Prevalence of Body Dysmorphic Disorder Among Patients Seeking Breast Reconstruction.

By Gennaio 15, 2018 Gennaio 24th, 2020 No Comments

Drew B. Metcalfe, MD Claire S. Duggal, MD Allen Gabriel, MD Maurice Y. Nahabedian, MDGrant W. Carlson, MD Albert Losken, MD

Aesthetic Surgery Journal, Volume 34, Issue 5, 1 July 2014, Pages 733–737

Published:  01 July 2014


Body dysmorphic disorder (BDD) is characterized by a preoccupation with a slight or imagined defect in physical appearance. It has significant implications for patients who desire breast reconstruction, because patient satisfaction with the aesthetic outcome is a substantial contributor to the success of the procedure.


The authors estimated the prevalence of BDD among women seeking breast reconstruction by surveying patients with the previously validated Dysmorphic Concerns Questionnaire (DCQ).


One hundred eighty-eight women who presented for immediate or delayed breast reconstruction completed the DCQ anonymously, during initial consultation with a plastic surgeon. Two groups of respondents were identified: those who desired immediate reconstruction and those who planned to undergo delayed reconstruction. The prevalence of BDD among breast reconstruction patients was compared between the 2 groups, and the overall prevalence was compared with published rates for the general public.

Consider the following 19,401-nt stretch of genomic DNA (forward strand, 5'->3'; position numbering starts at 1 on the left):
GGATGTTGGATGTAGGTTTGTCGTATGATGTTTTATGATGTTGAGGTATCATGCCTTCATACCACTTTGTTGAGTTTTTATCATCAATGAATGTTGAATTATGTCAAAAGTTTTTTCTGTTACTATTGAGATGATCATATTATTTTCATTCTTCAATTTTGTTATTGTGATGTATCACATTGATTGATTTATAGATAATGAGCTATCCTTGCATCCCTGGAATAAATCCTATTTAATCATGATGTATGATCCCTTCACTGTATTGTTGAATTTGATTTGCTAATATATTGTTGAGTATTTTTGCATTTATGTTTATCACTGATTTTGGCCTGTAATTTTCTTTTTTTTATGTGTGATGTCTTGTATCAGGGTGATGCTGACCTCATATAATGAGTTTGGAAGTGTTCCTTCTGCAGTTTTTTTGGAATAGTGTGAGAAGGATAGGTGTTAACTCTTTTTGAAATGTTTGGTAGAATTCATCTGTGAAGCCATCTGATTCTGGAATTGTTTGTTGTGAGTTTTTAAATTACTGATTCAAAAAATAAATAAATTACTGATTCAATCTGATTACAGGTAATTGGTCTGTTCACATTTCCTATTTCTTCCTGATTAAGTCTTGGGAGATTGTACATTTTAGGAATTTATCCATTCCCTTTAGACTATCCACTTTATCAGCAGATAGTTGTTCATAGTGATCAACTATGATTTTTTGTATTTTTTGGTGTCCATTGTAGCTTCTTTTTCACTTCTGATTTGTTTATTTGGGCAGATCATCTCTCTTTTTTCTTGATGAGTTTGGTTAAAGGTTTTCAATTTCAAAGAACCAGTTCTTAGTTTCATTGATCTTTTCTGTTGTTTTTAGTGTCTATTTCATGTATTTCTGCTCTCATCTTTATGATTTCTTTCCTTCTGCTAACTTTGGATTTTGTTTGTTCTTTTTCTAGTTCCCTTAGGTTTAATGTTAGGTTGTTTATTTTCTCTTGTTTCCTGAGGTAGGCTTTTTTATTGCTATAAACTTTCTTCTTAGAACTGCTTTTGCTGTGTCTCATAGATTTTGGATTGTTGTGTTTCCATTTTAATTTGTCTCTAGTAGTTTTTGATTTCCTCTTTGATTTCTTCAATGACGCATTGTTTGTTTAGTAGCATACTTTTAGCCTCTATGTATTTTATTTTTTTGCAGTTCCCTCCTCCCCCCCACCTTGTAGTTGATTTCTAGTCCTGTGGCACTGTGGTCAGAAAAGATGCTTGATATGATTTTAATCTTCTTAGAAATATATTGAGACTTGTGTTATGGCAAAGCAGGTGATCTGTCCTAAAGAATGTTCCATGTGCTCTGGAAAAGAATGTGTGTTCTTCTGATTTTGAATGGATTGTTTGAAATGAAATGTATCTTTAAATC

Body dysmorphic disorder was significantly more prevalent in breast reconstruction patients than in the general population (17% vs 2%; P < .001). It also was much more common among patients who planned to undergo delayed (vs immediate) reconstruction (34% vs 13%; P = .004).


Relative to the general public, significantly more women who sought breast reconstruction were diagnosed as having BDD. Awareness of the potential for BDD will enable clinicians to better understand their patients’ perspectives and discuss realistic expectations at the initial consultation. Future studies are warranted to examine the implications of BDD on patient satisfaction with reconstructive surgery.

Level of Evidence: 3